Furiends, did you know that it is illegal for first responders to provide mouth to snout resuscitation to felines and canines in California? Only white coated humans can give felines and canines medical treatment. I do not blame the humans who wrote that law. They did not want humans who are not properly trained to give medical treatment to felines and canines.
But the humans behind this law did not think about first responders. And currently, first responders who give medical help to felines and canines risk being a fine of up to $2,000 or a year in jail. Now, furiends, many first responders ignore the law and help. And I do not think the humans in robes would actually convict them of a crime. But it is a risk they do not want to take.
Furiends, I am glad the legislature is doing this. First responders want to help injured animals, just like they help injured humans. Injured animals, just like injured humans will need to see a white coated human eventually. But we want our first responders to be able to help when they arrive on the scene.
And that is what this bill will do. It allows first responders to help felines and canines on the scene without them having to worry about being prosecuted for their actions. White coated humans will still be the only ones who can give medical attention to felines and canines in non-emergency situations.
This is a good bill, furiends. If you live in California, please contact your elected officials and tell them to support it! And if you do not live in my state, see if your elected officials will enact similar laws where you live.
When I first developed diabetes, the human’s first clue that something was wrong was how much I was peeing. I had to go so often and so much that sometimes, I peed outside of the box. This is not uncommon for diabetic cats.
The human was not happy about this. He made many trips to the pet store in order to get things to clean up my urine. But he did not plan to surrender me to someone to put in a barn like a human did with Hamilton.
Fortunately for Hamilton, a kind human took him in. They planned to take him to a rescue organization. When they were doing this, they learned that Hamilton is a diabetic cat. After learning this, Hamilton’s foster human started treating his diabetes. He gets insulin twice a day, special noms, and soon will get a glucose curve done. And most importantly, Hamilton no longer pees outside of the litter box.
Hamilton lives with his foster human in Lancaster, Massachusetts. He weighs almost 13 pounds, so he is a fairly big feline, although he is not as big as me! And he sleeps in a room by himself. He sometimes hops onto the bed in the room to sleep on the comforter, but Hamilton also sleeps in a cat bed.
This diabetic cat gets along with the other felines in his foster home, as well as a small canine. He lived in a home with small humans, but we do not know how well he liked them.
Diabetic Cats in Need shared Hamilton’s story with me, and now I am sharing it with you. Let’s help my fellow diabetic cat find a home! If you have room in your home for him, please contact his foster human. And if you do not, please share his story so that others can help.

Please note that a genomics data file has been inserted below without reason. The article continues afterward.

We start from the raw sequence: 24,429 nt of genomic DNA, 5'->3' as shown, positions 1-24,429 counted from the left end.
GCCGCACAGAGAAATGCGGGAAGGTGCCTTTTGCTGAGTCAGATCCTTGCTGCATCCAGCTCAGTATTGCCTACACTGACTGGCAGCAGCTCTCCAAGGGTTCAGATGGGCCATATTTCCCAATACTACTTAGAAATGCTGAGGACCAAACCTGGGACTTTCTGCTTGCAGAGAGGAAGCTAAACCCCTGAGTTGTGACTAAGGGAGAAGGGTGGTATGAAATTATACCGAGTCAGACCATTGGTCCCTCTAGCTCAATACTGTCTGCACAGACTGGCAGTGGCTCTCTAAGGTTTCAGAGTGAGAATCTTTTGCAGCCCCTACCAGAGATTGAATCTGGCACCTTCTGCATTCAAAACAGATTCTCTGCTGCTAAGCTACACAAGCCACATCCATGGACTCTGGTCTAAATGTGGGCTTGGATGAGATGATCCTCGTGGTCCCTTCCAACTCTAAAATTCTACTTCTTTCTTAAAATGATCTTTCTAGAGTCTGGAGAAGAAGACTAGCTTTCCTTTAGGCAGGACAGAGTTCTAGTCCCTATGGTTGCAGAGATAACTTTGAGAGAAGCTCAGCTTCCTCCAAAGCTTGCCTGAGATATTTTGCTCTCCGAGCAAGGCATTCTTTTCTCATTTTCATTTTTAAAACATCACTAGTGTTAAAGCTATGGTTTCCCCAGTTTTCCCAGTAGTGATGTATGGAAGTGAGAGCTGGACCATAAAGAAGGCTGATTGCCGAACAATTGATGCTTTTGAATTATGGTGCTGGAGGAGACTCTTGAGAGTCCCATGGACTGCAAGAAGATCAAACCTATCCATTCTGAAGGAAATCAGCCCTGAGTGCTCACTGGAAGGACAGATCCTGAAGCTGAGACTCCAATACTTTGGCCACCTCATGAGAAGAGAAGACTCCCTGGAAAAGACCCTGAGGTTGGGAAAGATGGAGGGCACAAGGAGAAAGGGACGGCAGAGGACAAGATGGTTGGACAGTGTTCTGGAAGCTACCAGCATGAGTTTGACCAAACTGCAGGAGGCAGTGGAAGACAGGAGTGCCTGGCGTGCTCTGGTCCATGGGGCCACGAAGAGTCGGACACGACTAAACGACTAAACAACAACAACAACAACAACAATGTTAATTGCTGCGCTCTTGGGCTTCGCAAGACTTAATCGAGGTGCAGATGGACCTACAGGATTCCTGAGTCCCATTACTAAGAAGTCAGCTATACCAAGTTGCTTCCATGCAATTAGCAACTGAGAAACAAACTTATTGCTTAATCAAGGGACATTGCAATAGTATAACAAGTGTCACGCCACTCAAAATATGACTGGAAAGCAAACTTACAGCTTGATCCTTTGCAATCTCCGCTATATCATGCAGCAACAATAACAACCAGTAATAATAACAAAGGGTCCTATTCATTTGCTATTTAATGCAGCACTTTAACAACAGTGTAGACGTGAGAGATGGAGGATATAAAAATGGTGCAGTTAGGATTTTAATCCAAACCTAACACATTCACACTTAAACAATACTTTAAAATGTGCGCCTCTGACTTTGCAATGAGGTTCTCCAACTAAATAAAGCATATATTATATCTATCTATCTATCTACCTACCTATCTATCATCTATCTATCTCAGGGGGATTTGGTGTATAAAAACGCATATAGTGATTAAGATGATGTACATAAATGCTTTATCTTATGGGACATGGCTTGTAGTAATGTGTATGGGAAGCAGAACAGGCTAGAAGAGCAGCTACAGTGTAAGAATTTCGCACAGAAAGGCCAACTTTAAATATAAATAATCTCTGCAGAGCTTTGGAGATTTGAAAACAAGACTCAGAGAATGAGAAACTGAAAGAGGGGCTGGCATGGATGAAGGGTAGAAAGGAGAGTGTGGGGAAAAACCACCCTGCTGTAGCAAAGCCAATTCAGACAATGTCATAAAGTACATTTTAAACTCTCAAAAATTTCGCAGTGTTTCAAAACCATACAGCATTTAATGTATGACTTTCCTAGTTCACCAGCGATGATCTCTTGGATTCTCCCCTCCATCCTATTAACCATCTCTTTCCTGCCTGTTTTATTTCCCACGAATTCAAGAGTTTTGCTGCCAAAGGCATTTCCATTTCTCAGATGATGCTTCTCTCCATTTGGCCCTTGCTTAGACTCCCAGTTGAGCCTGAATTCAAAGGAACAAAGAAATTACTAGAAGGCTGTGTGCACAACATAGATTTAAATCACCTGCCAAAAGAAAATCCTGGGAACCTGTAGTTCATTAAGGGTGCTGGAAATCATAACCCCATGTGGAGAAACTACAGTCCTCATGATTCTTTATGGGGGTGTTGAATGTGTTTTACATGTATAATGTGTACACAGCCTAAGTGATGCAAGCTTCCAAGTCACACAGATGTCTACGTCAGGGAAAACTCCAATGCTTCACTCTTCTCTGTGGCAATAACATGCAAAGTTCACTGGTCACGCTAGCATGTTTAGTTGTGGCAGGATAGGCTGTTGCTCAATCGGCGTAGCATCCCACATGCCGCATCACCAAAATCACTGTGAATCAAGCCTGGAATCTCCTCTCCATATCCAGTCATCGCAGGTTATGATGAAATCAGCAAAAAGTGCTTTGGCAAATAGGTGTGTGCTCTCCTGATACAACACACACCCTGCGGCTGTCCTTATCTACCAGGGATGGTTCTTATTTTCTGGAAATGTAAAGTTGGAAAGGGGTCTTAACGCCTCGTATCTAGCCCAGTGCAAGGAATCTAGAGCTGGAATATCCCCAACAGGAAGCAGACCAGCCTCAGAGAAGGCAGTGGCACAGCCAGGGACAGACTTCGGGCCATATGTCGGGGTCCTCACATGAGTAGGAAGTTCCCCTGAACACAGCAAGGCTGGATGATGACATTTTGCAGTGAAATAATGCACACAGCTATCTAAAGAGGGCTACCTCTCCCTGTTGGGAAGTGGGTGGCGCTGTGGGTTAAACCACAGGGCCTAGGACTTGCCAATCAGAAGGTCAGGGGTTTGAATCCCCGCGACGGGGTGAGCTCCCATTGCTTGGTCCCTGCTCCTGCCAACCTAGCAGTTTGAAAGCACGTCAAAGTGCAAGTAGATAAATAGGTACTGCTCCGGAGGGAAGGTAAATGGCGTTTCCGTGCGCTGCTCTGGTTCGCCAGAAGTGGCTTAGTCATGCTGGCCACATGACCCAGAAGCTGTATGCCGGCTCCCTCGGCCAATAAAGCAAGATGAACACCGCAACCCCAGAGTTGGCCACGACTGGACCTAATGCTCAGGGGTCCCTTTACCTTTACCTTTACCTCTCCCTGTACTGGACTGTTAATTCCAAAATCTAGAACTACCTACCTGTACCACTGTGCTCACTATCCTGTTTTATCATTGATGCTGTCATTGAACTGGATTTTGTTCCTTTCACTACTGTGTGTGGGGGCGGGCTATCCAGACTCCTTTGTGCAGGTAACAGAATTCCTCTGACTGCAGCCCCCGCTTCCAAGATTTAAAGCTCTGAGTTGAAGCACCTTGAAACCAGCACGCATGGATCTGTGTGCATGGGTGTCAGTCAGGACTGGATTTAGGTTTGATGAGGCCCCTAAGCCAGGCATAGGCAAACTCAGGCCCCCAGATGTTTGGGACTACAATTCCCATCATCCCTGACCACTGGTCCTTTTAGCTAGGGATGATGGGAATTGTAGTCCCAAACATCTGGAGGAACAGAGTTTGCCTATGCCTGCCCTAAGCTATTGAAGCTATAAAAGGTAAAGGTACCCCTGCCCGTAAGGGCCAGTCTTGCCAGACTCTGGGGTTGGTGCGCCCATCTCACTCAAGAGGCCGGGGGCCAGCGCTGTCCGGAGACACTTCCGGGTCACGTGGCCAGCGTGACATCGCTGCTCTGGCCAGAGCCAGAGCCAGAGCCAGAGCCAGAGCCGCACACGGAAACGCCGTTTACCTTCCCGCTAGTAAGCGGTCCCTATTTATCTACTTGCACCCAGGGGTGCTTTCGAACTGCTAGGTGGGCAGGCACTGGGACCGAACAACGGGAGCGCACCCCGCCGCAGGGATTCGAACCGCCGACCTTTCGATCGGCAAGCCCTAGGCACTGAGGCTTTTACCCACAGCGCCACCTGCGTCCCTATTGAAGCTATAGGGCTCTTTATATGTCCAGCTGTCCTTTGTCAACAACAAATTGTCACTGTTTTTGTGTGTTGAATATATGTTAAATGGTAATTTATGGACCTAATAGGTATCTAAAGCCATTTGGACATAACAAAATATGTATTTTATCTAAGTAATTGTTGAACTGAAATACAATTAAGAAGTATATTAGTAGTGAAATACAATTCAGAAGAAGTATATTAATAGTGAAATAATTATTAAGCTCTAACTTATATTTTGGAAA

Many humans decide they want to help a feline. This is good for both the human and the feline. The feline gets a home. And the human gets a furiend that keeps them company and makes them happy. The human also enjoys the health benefits that come with having a feline in their life.
One human decided that they wanted their feline to share these benefits with humans they work with. And that is how Betty Boo ended up working at a human’s hair salon. Betty Boo enjoys being around humans, which makes this a good environment for her. She loves showing affection to humans, even ones she does not know very well.
Going to a hair salon can be something that humans do not like. But Betty Boo does her part to make sure the experience is more enjoyable. She gives lots of cuddles to every human who visits the salon, and she often hops into the lap of the humans in the salon.
Betty will walk over to humans who are waiting for service, and greet them. Sometimes, she will brush up against their legs and meow, asking for attention. Other times, she will hop into their laps and say hello.
Betty’s human set up the salon to make her happy. They put in lots of places for Betty to lounge in around the salon. But she prefers interacting with the humans there. Who needs a perch to sleep on when a human’s lap is available?
She loves to cuddle with humans visiting the salon, and she always makes them smile. Betty especially loves comforting humans getting their hair washed. After all, Betty thinks, it is not fun to get your head fur wet. So she does what she can to help make it more fun.
I am sure many humans look forward to their visit to Betty’s salon because they love seeing her. And she loves seeing them, too!
I am a bengal cat who was born in 2005. In the summer of 2012, I was diagnosed as a diabetic cat. I want everyone to know that diabetic cats like me are just as fun and loving as cats without the disease.